It's another conspiracy novel with more twists and turns than an Alpine road from chemist-turned-author Alan Calder.

In The Da Vinci Code, Dan Brown fictionally speculates that the Holy Grail lies buried in the crypt of Rosslyn Chapel, near Edinburgh.

But in his second online thriller The Glorious Twelfth, Calder twists Brown’s plot to suggest the holy relic is buried elsewhere in Scotland.

Alan, who lives in Meltham, suggests that the Sinclair family, who built Rosslyn Chapel, had a series of fortresses on the Caithness Coast, northern Scotland, which would have provided a much better hiding place for the Holy Grail.

The Glorious Twelfth, printed by the online Canadian publishing house Muse It Up, follows sacked archaeologist Ben Harris in his quest to find the ultimate treasure in Caithness.

Alan, who wrote his first book The Stuart Agenda in 2011, says: “There are plenty of twists in The Glorious Twelfth, mainly in the surprising behaviour of the characters, rather than Dan Brown type puzzles.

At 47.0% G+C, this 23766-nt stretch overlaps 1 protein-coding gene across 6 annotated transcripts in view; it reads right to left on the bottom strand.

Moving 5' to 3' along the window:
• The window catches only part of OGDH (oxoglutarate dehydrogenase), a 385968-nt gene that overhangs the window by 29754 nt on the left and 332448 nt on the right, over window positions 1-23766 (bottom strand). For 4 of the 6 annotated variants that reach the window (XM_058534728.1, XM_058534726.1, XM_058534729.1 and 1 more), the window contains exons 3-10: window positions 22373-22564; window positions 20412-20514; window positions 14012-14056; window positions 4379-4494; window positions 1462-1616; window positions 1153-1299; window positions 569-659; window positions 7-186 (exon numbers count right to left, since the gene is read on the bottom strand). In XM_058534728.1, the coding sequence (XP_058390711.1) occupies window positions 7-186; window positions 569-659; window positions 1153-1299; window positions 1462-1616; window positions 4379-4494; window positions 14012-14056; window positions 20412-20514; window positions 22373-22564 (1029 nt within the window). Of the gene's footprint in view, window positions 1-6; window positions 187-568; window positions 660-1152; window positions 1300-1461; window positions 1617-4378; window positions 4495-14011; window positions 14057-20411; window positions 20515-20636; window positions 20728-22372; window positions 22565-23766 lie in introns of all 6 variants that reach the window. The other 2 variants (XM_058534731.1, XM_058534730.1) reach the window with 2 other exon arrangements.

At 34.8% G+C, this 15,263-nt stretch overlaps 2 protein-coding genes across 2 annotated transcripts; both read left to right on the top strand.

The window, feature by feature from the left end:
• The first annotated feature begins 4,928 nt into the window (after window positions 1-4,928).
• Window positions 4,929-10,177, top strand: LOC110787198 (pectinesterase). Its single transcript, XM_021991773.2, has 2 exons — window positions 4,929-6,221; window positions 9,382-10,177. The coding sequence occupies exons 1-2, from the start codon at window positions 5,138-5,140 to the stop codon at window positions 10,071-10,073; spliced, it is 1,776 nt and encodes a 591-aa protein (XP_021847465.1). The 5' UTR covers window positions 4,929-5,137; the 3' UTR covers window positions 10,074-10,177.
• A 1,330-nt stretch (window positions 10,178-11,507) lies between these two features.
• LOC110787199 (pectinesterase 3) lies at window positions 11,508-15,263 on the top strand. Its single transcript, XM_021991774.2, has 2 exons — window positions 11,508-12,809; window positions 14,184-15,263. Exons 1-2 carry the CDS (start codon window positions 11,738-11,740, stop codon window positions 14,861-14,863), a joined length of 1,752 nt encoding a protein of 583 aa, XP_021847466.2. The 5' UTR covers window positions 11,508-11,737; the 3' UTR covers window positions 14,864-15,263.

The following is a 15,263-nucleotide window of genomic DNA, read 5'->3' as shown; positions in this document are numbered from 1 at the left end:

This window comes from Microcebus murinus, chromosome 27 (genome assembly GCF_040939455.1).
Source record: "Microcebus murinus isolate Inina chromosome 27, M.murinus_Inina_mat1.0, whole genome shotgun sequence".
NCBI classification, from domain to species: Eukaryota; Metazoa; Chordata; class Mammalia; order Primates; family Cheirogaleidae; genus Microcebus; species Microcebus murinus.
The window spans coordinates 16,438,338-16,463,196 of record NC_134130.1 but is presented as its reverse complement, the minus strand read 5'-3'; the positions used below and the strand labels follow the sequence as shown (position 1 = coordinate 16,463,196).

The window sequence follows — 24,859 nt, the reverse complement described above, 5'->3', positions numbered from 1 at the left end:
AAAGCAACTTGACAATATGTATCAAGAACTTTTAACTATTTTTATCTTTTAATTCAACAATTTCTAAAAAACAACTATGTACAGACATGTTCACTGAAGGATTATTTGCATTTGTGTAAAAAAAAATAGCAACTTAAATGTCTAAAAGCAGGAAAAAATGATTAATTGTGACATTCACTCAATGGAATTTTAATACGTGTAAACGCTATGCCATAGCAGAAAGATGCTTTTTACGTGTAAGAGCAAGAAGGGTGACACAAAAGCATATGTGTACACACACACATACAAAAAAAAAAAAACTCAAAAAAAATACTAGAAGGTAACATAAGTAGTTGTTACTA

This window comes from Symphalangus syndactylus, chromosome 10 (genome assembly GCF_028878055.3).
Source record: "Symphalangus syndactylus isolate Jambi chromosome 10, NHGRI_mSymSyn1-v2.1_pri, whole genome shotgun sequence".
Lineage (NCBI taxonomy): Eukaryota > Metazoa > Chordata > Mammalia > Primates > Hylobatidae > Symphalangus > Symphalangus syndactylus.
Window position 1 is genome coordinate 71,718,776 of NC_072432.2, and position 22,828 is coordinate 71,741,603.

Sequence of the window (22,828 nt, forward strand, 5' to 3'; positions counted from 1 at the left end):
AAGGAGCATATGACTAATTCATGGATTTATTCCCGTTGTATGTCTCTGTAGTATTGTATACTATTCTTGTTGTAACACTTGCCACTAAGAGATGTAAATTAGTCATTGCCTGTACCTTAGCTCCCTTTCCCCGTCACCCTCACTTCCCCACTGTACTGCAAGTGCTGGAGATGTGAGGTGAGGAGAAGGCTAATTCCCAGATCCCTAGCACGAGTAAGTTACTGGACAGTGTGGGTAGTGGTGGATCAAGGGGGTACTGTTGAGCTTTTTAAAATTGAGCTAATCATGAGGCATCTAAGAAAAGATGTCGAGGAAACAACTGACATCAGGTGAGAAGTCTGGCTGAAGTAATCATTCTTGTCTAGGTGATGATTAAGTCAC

“It is similar to The Stuart Agenda in being a suspense mystery with its roots in history but has a stronger sense of place set in Caithness and European locations which I know well. Many of the locations are actual historic sites that helped to inspire the story.

“I found the second book easier to write than the first. Digital publishing does provide a learning curve for the new writer and, in fact, I’ve just finished writing my third novel and will be looking to publish this year.”

Born in Caithness, Alan, 68, moved to Wooldale in 1977 to work for ICI at Leeds Road.

He became one of the industry’s leading researchers and was awarded a CBE in 1996 for services to the chemical industry.

In his retirement he was appointed to the governors’ board at Huddersfield University.

It was a creative writing class at Holmfirth Adult Education Centre which spurred Alan into becoming a writer.

The Glorious Twelfth is available from or